De ‘Ausgrabungen’ van Kirsten Harms: Germania in 2006

Tekst: Peter Franken


Deze opera van Alberto Franchetti (1860-1942) ging op 15 maart 1902 in La Scala in première. Het libretto is van Luigi Ilica, bekend van de tekstboeken voor Andrea Chénier en Tosca. Beide libretti waren oorspronkelijk voor Franchetti bestemd maar kwamen uiteindelijk bij zijn collega’s Giordano en Puccini terecht.


Franchetti was afkomstig uit een zeer welgestelde bankiersfamilie en kon zich permitteren het componeren louter als hobby te bedrijven. In 1888 huurde zijn vader voor hem het theater in Reggio Emilia af voor de première van zijn zoons eerste opera: Asrael. In 1892 volgde Cristoforo Colombo en tien jaar later Germania, waarbij Toscanini dirigeerde en Caruso zong. Het werk had aanvankelijk veel succes en werd in alle grote huizen gespeeld. Na een jaar of twintig raakte het echter op de achtergrond en werd vrijwel volledig vergeten.

Hieronder: Caruso zingt ‘Studenti! Udite’

De Duitse versie die in Berlijn werd vertoond paste uitstekend in het rijtje ‘Ausgrabungen’ door de toenmalige intendant van DOB, Kirsten Harms. De opera begint in 1806 in de omgeving van Neurenberg. Een groep studenten houdt de uitgever Johann Philipp Palm verborgen voor de politie. Deze is naar hem op zoek, in opdracht van de Franse bezettingsmacht. Hij heeft een geschrift verspreid waarin de vernedering van Duitsland aan de kaak wordt gesteld en de Fransen alsmede de Duitse vorsten die hen steunen, scherp worden aangevallen. In een subplot wordt Palm verraden door een jongen die later amnestie krijgt als hij zich bij de vrijheidsstrijders voegt.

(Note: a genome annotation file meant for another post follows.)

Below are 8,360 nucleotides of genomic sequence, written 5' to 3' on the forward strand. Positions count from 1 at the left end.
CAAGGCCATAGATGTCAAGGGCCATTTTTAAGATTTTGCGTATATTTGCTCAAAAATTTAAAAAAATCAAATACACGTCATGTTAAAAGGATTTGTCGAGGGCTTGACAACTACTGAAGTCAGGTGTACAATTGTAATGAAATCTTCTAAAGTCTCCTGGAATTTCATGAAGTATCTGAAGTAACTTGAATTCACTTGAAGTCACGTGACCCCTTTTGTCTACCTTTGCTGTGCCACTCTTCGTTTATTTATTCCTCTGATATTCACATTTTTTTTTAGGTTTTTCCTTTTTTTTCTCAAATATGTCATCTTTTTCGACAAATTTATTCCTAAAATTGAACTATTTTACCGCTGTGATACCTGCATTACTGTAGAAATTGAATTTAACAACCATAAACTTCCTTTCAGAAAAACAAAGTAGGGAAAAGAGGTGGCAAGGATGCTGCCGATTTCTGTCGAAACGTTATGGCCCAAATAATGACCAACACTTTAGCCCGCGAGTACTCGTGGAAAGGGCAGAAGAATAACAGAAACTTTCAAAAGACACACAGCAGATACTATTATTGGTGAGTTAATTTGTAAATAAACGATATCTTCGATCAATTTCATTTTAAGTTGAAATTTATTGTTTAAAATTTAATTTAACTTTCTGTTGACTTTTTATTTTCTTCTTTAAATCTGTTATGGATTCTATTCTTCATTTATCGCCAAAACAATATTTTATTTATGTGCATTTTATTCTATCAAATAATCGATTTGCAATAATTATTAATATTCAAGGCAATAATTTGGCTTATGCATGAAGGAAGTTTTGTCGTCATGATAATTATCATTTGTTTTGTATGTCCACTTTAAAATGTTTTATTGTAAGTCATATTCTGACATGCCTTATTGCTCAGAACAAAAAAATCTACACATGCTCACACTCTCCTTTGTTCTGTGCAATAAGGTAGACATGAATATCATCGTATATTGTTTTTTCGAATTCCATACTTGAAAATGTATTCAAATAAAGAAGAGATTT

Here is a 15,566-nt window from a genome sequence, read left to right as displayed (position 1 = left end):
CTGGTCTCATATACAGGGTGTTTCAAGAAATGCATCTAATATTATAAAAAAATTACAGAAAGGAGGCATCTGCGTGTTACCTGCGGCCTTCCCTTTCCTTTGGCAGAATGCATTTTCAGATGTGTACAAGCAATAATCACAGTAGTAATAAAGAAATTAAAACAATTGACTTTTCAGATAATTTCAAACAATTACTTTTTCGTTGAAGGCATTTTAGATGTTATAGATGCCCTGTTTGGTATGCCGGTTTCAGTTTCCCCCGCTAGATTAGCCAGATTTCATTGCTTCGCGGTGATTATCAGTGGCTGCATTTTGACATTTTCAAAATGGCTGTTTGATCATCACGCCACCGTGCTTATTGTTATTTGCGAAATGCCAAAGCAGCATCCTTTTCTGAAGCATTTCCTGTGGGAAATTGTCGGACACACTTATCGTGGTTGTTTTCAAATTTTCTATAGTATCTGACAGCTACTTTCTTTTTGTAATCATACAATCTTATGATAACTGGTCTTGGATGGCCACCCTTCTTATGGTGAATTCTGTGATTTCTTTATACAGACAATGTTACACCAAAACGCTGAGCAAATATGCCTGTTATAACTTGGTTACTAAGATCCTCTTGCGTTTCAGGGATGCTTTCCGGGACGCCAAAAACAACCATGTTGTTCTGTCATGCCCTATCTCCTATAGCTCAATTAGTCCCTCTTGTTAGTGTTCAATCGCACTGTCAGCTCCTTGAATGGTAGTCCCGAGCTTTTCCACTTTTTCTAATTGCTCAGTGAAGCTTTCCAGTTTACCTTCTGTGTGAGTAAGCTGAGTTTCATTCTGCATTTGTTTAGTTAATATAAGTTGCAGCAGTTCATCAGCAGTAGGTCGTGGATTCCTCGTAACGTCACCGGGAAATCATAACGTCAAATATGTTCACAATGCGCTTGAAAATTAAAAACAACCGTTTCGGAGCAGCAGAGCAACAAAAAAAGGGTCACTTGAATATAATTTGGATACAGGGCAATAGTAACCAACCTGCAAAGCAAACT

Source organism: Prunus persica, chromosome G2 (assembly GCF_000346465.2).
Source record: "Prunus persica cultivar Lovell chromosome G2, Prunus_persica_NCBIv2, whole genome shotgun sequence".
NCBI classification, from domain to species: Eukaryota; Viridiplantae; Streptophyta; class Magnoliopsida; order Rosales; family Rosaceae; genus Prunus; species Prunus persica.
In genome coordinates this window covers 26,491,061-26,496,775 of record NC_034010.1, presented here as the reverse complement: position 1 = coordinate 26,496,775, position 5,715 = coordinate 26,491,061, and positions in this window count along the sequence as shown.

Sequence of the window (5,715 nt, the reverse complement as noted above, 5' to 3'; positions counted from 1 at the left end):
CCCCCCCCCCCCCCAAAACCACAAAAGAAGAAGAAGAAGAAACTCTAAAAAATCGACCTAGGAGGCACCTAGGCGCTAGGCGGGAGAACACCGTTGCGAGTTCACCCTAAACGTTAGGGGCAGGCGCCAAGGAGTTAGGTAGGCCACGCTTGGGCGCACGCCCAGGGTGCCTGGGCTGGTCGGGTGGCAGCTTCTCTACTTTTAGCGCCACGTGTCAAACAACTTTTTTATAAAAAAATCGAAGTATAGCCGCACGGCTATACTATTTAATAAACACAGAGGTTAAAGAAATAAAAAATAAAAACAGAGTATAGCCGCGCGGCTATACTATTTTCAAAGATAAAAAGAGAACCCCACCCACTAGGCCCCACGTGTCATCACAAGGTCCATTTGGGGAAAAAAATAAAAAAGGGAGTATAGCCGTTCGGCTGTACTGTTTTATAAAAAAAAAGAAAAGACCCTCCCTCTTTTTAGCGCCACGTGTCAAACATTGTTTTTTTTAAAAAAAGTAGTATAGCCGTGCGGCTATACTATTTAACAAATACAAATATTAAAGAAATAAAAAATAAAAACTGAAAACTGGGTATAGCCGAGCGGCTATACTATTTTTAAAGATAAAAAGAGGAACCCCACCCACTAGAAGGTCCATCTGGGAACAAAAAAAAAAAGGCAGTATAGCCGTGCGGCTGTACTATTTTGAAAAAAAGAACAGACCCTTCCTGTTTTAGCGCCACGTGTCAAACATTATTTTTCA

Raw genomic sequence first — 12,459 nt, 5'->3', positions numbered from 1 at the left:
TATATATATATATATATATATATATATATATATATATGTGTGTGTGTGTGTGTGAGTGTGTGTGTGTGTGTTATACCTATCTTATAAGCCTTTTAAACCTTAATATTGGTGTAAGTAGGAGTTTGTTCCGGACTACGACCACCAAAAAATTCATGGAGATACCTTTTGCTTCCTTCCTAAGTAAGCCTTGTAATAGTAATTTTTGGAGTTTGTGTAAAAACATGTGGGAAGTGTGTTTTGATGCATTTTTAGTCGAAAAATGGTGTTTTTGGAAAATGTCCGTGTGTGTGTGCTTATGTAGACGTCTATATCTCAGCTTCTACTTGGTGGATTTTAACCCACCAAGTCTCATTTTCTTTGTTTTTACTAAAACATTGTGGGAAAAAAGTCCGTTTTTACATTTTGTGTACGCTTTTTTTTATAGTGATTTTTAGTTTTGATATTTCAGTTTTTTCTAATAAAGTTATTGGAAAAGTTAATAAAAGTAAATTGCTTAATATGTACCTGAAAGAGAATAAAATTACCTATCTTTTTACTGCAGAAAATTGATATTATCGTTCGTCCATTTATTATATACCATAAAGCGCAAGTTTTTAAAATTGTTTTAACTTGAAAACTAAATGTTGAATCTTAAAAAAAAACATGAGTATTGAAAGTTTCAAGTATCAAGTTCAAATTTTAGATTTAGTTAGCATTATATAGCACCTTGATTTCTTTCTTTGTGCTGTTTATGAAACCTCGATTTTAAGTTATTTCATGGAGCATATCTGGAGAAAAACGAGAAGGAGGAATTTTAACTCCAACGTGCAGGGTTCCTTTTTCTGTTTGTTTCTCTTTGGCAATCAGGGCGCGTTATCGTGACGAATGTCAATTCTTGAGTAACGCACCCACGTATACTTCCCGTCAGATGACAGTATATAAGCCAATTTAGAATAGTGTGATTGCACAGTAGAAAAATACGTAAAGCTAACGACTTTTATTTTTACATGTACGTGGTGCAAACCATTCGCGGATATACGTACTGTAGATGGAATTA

De studenten zoeken naar mogelijkheden om het land in opstand tegen de bezetters te brengen. Hun aanvoerder Karl Worms wil de vreedzame weg bewandelen, zijn vriend en tegenstrever Friedrich Löwe is voorstander van een gewelddadige aanpak. Het gaat echter niet alleen om de pen tegen het zwaard.

Wat de verhouding tussen beide mannen compliceert is het feit dat Worms tijdens de afwezigheid van Löwe een verhouding heeft gehad met diens verloofde Ricke. Worms bezweert de vertwijfelde Ricke hierover te zwijgen. Als de strijd losbarst komt het bericht dat Worms is gesneuveld, tot kortstondige opluchting van Ricke die haar innerlijke rust terug hoopt te vinden. Maar op de huwelijksdag van Löwe en Ricke duikt Worms plotseling op, weliswaar zwaargewond maar nog in leven. Als hij ziet dat zijn geliefde is getrouwd met zijn rivaal, gaat hij er vandoor. Ook Ricke neemt de benen met achterlating van een brief waarin ze de affaire opbiecht en om vergeving vraagt.